Multi-pump pneumatics are guns that can accept more than one pump of air from a pump that is built into the gun. An example would be the Benjamin 397. Multi-pumps are similar to single-strokes, except they can be pumped more than one time and they do have a reservoir inlet valve. The pump head does not also serve this function. Multi-pumps build to higher pressure in their reservoirs, but it’s still not that high. Nearly all of them, except for a few exotic British guns, can have their pump heads safely lubricated with Pellgunoil, as well. Everything else is the same for both single-strokes and multi-pumps.
Other pump gun lubrication
The other principal need for lubrication for both single strokes and multi pumps is at the flexible connections of the pump mechanism, and on the tip of the bolt. The connections have moving parts that need lubrication the same as any other moving part where two or more pieces touch. Pellgunoil works great here, too.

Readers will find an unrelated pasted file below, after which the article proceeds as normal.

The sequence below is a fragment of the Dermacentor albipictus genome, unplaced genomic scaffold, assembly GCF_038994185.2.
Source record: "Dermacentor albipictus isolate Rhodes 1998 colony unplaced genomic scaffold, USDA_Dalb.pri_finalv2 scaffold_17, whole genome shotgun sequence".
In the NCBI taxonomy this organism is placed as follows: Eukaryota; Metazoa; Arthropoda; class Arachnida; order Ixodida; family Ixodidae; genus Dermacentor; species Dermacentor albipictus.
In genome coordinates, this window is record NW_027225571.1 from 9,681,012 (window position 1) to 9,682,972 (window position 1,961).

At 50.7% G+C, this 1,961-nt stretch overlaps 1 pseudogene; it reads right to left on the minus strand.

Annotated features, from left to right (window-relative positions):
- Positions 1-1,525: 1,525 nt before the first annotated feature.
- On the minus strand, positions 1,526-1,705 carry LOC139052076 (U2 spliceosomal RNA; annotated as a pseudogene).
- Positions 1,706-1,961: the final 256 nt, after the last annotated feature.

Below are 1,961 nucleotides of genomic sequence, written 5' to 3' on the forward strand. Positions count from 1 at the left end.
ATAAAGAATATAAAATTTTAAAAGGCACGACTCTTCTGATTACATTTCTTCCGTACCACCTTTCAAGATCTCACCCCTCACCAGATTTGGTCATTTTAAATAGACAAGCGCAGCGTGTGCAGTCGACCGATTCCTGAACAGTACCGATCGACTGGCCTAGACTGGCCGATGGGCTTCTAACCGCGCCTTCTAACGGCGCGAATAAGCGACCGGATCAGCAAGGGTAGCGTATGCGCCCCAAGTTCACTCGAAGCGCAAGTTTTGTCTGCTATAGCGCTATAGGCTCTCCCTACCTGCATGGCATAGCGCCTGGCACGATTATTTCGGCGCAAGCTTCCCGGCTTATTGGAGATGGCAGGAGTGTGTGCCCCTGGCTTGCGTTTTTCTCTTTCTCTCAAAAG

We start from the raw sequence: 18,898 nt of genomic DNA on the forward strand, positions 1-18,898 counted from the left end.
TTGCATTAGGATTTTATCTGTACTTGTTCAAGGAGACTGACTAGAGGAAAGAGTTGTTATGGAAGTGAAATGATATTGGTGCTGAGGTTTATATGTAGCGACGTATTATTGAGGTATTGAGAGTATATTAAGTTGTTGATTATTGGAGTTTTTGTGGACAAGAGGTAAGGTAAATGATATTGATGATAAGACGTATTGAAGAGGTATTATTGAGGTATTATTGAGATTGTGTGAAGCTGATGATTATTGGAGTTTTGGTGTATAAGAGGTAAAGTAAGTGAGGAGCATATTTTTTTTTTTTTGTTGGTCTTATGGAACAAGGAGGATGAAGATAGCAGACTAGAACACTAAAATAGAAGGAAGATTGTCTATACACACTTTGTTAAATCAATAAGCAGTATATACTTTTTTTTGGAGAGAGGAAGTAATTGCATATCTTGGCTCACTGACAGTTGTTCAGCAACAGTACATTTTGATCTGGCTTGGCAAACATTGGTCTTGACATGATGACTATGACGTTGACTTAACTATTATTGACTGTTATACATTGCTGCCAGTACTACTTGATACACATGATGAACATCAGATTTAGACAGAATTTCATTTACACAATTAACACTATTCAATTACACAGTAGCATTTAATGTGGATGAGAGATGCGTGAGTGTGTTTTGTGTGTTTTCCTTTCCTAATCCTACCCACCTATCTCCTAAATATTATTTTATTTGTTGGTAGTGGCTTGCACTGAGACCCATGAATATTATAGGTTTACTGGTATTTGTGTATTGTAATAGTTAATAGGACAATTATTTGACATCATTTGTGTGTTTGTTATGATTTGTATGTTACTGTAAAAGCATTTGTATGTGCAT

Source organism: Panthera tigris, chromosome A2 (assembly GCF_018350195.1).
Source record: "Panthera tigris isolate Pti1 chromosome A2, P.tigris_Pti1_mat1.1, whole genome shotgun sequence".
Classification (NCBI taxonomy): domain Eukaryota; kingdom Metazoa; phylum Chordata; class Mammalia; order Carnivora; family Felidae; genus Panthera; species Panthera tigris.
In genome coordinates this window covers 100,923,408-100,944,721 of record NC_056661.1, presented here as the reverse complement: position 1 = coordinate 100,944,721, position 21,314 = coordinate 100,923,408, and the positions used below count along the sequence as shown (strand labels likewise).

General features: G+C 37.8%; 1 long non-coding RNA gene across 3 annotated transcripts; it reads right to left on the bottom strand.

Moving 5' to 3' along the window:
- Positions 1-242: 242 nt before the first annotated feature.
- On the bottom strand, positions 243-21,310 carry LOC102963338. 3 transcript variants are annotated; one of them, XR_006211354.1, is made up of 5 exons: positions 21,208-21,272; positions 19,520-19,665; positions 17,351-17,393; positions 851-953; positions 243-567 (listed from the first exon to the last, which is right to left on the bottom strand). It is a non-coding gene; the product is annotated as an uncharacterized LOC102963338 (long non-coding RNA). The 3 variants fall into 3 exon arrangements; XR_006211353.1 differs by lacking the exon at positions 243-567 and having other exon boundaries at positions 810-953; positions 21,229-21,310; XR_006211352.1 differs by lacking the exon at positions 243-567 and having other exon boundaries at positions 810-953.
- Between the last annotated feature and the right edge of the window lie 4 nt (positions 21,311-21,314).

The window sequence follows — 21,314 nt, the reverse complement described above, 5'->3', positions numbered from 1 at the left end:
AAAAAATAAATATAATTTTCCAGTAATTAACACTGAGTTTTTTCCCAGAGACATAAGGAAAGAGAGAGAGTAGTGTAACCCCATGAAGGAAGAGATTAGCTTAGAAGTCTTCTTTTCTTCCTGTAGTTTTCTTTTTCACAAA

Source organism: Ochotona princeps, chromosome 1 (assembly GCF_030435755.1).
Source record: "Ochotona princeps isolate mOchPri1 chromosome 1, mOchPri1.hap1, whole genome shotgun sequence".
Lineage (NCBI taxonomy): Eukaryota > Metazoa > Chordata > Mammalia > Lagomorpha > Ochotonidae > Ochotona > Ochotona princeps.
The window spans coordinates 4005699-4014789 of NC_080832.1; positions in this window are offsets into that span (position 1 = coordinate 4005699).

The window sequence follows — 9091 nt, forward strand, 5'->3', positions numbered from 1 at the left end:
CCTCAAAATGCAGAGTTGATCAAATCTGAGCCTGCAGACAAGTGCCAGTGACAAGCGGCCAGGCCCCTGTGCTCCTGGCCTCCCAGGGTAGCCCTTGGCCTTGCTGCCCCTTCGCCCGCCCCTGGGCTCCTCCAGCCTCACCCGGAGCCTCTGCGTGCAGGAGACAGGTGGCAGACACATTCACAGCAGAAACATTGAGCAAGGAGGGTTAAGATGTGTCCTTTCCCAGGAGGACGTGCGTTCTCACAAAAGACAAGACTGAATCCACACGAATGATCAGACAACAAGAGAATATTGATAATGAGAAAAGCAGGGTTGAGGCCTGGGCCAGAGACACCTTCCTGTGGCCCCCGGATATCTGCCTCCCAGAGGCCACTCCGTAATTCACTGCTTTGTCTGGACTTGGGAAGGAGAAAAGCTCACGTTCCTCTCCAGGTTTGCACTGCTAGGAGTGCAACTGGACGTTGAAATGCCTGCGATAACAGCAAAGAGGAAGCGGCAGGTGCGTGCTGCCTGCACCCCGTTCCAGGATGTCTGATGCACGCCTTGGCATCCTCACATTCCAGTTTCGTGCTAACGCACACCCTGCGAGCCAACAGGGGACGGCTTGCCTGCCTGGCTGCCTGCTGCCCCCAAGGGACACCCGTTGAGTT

The bolt tip of all of these airguns usually has a tiny o-ring to seal the air at the breech. But even if it doesn’t, it still needs a drop of lube. Pellgunoil works here, too.
I am recommending Pellgunoil for all these pneumatic applications but there is no need to get anal about it. Any household oil will work well, too.
Precharged pneumatics (PCP) operate similarly to single-strokes and multi-pumps, but the pressures are much higher and they don’t have a pump mechanism built in. They usually need 2,000 to 4,500 psi of air in their reservoirs to function. At this pressure you don’t want to introduce a lubricant that is petroleum-based, because it can explode. So we use silicone chamber oil that has a high flashpoint. Notice, I didn’t say just any silicone oil. The stuff you lube door hinges with may flash (ignite) at lower pressures and is not recommended for use in an airgun. Don’t write me and ask about this lubricant or that one. I will only recommend silicone chamber oil, because I know it’s safe to use.